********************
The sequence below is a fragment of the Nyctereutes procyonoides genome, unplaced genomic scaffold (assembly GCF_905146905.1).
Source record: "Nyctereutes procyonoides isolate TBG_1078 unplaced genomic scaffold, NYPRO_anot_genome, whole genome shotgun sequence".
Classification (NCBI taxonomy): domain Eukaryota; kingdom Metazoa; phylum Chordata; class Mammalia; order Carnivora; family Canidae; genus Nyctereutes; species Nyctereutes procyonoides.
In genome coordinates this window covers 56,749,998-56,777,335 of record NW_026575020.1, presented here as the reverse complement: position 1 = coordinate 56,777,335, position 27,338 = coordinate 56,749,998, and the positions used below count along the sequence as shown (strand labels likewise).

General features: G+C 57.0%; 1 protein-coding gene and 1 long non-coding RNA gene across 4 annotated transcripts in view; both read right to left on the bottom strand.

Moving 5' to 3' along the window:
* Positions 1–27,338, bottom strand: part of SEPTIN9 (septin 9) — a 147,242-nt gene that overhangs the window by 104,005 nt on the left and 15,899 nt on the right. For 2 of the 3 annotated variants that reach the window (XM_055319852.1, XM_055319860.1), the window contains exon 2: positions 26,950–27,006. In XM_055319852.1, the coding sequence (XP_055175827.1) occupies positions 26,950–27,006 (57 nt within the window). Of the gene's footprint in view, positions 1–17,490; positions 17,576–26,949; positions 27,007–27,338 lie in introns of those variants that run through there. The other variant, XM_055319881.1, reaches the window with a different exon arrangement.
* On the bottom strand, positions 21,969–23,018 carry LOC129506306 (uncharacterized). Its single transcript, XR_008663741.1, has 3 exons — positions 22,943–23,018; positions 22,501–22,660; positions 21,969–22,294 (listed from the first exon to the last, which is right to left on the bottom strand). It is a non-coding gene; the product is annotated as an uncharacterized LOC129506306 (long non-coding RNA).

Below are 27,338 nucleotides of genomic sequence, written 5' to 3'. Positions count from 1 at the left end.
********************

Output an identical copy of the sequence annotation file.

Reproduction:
The sequence below is a fragment of the Nyctereutes procyonoides genome, unplaced genomic scaffold (assembly GCF_905146905.1).
Source record: "Nyctereutes procyonoides isolate TBG_1078 unplaced genomic scaffold, NYPRO_anot_genome, whole genome shotgun sequence".
Classification (NCBI taxonomy): domain Eukaryota; kingdom Metazoa; phylum Chordata; class Mammalia; order Carnivora; family Canidae; genus Nyctereutes; species Nyctereutes procyonoides.
In genome coordinates this window covers 56,749,998-56,777,335 of record NW_026575020.1, presented here as the reverse complement: position 1 = coordinate 56,777,335, position 27,338 = coordinate 56,749,998, and the positions used below count along the sequence as shown (strand labels likewise).

General features: G+C 57.0%; 1 protein-coding gene and 1 long non-coding RNA gene across 4 annotated transcripts in view; both read right to left on the bottom strand.

Moving 5' to 3' along the window:
* Positions 1–27,338, bottom strand: part of SEPTIN9 (septin 9) — a 147,242-nt gene that overhangs the window by 104,005 nt on the left and 15,899 nt on the right. For 2 of the 3 annotated variants that reach the window (XM_055319852.1, XM_055319860.1), the window contains exon 2: positions 26,950–27,006. In XM_055319852.1, the coding sequence (XP_055175827.1) occupies positions 26,950–27,006 (57 nt within the window). Of the gene's footprint in view, positions 1–17,490; positions 17,576–26,949; positions 27,007–27,338 lie in introns of those variants that run through there. The other variant, XM_055319881.1, reaches the window with a different exon arrangement.
* On the bottom strand, positions 21,969–23,018 carry LOC129506306 (uncharacterized). Its single transcript, XR_008663741.1, has 3 exons — positions 22,943–23,018; positions 22,501–22,660; positions 21,969–22,294 (listed from the first exon to the last, which is right to left on the bottom strand). It is a non-coding gene; the product is annotated as an uncharacterized LOC129506306 (long non-coding RNA).

Below are 27,338 nucleotides of genomic sequence, written 5' to 3'. Positions count from 1 at the left end.